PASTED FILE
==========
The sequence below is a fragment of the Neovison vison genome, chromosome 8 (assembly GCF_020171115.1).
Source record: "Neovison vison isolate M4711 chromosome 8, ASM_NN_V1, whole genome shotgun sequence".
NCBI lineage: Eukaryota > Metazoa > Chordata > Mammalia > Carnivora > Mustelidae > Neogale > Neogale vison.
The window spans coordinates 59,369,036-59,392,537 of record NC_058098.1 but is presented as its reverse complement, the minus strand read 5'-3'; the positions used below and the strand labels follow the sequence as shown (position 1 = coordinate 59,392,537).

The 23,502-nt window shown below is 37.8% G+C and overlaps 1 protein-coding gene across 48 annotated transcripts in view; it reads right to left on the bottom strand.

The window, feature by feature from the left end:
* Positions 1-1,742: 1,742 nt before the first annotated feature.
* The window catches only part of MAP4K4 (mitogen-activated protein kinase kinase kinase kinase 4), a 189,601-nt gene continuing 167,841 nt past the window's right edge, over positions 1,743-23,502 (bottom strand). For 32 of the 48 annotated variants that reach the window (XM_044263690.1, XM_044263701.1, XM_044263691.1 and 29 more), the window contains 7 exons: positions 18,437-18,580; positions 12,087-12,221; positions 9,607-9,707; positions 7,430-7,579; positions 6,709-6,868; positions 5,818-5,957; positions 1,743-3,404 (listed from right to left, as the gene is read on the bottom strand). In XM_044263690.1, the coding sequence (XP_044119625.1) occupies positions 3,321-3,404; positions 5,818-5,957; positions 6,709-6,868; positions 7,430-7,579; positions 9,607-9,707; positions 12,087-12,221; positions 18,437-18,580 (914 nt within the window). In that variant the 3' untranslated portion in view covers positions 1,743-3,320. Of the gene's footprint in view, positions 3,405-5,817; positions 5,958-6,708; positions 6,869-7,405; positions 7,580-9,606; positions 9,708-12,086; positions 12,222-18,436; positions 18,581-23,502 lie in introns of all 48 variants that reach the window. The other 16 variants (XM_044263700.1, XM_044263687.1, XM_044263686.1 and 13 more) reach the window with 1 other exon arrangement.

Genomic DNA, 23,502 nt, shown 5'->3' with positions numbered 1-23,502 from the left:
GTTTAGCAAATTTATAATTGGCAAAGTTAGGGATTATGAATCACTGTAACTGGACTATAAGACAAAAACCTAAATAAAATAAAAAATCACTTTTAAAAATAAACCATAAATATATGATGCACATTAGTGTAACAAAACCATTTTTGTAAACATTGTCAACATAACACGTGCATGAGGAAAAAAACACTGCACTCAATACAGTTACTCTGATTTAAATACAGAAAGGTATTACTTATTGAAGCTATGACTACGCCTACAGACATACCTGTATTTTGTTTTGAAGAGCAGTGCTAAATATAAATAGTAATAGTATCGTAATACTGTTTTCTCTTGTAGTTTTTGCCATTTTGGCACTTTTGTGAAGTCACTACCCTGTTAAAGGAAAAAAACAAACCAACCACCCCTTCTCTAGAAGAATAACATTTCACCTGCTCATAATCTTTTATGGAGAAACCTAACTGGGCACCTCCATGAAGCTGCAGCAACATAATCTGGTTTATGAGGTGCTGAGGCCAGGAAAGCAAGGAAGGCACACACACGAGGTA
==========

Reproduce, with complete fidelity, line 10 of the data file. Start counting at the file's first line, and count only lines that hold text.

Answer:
GTTTAGCAAATTTATAATTGGCAAAGTTAGGGATTATGAATCACTGTAACTGGACTATAAGACAAAAACCTAAATAAAATAAAAAATCACTTTTAAAAATAAACCATAAATATATGATGCACATTAGTGTAACAAAACCATTTTTGTAAACATTGTCAACATAACACGTGCATGAGGAAAAAAACACTGCACTCAATACAGTTACTCTGATTTAAATACAGAAAGGTATTACTTATTGAAGCTATGACTACGCCTACAGACATACCTGTATTTTGTTTTGAAGAGCAGTGCTAAATATAAATAGTAATAGTATCGTAATACTGTTTTCTCTTGTAGTTTTTGCCATTTTGGCACTTTTGTGAAGTCACTACCCTGTTAAAGGAAAAAAACAAACCAACCACCCCTTCTCTAGAAGAATAACATTTCACCTGCTCATAATCTTTTATGGAGAAACCTAACTGGGCACCTCCATGAAGCTGCAGCAACATAATCTGGTTTATGAGGTGCTGAGGCCAGGAAAGCAAGGAAGGCACACACACGAGGTA